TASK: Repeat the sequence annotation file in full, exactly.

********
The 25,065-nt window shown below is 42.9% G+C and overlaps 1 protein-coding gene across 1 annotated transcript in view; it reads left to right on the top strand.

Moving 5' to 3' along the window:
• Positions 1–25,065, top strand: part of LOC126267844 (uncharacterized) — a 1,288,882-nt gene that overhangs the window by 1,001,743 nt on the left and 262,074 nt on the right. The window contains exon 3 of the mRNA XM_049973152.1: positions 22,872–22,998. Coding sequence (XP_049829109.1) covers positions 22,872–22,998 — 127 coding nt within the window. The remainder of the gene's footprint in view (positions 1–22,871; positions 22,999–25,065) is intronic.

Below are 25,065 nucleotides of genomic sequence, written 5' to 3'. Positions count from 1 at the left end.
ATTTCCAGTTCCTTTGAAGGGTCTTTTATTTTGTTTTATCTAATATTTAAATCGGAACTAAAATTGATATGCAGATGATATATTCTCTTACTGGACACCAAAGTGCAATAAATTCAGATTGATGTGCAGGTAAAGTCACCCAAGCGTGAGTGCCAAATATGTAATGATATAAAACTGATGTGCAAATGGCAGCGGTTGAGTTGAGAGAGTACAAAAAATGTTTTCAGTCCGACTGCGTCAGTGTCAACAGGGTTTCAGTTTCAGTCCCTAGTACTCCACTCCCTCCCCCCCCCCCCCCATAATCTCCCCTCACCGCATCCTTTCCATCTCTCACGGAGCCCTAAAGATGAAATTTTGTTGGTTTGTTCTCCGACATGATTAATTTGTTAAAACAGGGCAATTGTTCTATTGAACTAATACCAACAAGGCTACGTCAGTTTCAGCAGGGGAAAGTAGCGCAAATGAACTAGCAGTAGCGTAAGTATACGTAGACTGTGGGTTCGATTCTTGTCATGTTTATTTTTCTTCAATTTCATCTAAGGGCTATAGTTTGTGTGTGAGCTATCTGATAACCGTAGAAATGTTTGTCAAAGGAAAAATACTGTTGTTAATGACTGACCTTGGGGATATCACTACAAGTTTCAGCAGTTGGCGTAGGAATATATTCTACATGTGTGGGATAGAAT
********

The 25,065-nt window shown below is 42.9% G+C and overlaps 1 protein-coding gene across 1 annotated transcript in view; it reads left to right on the top strand.

Moving 5' to 3' along the window:
• Positions 1–25,065, top strand: part of LOC126267844 (uncharacterized) — a 1,288,882-nt gene that overhangs the window by 1,001,743 nt on the left and 262,074 nt on the right. The window contains exon 3 of the mRNA XM_049973152.1: positions 22,872–22,998. Coding sequence (XP_049829109.1) covers positions 22,872–22,998 — 127 coding nt within the window. The remainder of the gene's footprint in view (positions 1–22,871; positions 22,999–25,065) is intronic.

Below are 25,065 nucleotides of genomic sequence, written 5' to 3'. Positions count from 1 at the left end.
ATTTCCAGTTCCTTTGAAGGGTCTTTTATTTTGTTTTATCTAATATTTAAATCGGAACTAAAATTGATATGCAGATGATATATTCTCTTACTGGACACCAAAGTGCAATAAATTCAGATTGATGTGCAGGTAAAGTCACCCAAGCGTGAGTGCCAAATATGTAATGATATAAAACTGATGTGCAAATGGCAGCGGTTGAGTTGAGAGAGTACAAAAAATGTTTTCAGTCCGACTGCGTCAGTGTCAACAGGGTTTCAGTTTCAGTCCCTAGTACTCCACTCCCTCCCCCCCCCCCCCCATAATCTCCCCTCACCGCATCCTTTCCATCTCTCACGGAGCCCTAAAGATGAAATTTTGTTGGTTTGTTCTCCGACATGATTAATTTGTTAAAACAGGGCAATTGTTCTATTGAACTAATACCAACAAGGCTACGTCAGTTTCAGCAGGGGAAAGTAGCGCAAATGAACTAGCAGTAGCGTAAGTATACGTAGACTGTGGGTTCGATTCTTGTCATGTTTATTTTTCTTCAATTTCATCTAAGGGCTATAGTTTGTGTGTGAGCTATCTGATAACCGTAGAAATGTTTGTCAAAGGAAAAATACTGTTGTTAATGACTGACCTTGGGGATATCACTACAAGTTTCAGCAGTTGGCGTAGGAATATATTCTACATGTGTGGGATAGAAT